IZA DP No. 10173: Peer Effects in Parental Leave Decisions
published in: Labour Economics, 2019, 56 (2), 146-163.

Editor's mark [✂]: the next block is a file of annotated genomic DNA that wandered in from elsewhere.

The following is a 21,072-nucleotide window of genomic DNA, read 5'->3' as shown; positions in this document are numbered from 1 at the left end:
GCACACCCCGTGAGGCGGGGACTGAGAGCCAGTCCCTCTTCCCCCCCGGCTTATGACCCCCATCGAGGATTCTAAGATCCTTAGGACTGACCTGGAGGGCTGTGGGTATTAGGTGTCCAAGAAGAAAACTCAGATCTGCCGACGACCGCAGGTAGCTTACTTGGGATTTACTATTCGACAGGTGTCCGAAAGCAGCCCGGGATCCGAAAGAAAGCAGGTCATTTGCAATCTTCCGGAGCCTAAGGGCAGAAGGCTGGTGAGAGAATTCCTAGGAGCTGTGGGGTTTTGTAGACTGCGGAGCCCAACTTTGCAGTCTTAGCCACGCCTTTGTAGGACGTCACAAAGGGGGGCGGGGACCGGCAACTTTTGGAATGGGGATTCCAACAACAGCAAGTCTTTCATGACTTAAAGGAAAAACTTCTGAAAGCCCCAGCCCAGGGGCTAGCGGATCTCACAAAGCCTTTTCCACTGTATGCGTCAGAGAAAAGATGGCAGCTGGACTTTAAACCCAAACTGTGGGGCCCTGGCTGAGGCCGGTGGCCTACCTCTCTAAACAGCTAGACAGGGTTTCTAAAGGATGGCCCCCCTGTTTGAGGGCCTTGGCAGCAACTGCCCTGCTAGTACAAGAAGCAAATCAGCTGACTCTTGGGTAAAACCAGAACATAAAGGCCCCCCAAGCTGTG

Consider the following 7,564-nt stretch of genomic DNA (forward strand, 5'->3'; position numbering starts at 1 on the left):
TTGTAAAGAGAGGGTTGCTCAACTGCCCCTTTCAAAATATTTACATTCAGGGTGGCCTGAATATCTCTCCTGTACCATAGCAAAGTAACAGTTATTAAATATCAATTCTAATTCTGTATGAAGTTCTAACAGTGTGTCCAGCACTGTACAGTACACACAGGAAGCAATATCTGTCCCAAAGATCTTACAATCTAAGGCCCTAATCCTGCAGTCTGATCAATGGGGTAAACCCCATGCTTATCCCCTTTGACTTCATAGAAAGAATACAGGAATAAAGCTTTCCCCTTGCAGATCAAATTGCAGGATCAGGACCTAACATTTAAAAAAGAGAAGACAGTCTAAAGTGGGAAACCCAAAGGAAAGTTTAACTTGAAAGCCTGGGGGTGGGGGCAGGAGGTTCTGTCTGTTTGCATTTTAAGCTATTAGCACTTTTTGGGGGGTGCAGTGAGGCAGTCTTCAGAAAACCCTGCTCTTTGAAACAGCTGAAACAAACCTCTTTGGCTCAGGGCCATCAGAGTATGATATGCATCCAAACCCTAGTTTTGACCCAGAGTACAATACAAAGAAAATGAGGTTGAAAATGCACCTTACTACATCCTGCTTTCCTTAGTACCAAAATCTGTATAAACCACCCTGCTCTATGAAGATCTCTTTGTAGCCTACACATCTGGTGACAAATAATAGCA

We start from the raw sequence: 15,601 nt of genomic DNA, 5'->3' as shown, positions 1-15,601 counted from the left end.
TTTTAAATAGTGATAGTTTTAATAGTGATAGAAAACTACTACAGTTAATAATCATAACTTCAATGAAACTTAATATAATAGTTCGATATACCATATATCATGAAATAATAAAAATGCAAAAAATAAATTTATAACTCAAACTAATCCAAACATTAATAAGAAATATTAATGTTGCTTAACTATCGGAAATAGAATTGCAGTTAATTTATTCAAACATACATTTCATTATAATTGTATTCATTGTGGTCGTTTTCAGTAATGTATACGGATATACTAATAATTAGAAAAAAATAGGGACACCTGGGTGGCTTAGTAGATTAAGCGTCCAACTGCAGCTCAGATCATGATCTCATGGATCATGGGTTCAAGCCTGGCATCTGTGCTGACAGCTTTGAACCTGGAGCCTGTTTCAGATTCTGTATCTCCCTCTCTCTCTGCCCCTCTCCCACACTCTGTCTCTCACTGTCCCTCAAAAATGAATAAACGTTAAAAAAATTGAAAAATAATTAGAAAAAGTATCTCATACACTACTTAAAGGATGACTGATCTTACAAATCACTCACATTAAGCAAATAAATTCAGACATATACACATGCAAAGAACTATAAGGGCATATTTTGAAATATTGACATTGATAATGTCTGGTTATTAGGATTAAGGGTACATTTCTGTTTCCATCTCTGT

This paper analyzes to what extent parental leave decisions of mothers with young children depend on the decisions made by their coworkers. The identification of peer effects, which are defined as indirect effects of the behavior of a social reference group on individual outcomes, bears various challenges due to correlated characteristics within social groups and endogenous group membership. We overcome these challenges by exploiting quasi-random variation in the costs of parental leave during a narrow window around a cutoff date, induced by a parental leave benefit reform in Germany. The reform encourages mothers to remain at home during the first year following childbirth. Administrative linked employer-employee panel data enable us to assign a peer group to all individuals who work in the same establishment and occupational group. While there is a growing literature on peer effects, few studies look at peer effects in the context of parental leave decisions. We argue, however, that mothers with young children are particularly susceptible to peer behavior at the workplace due to preferences for conformity with peer group behavior as well as the career-related uncertainty that mothers face. Our results suggest that maternal decisions regarding the length of parental leave are significantly influenced by coworker decisions, in particular in situations with high uncertainty.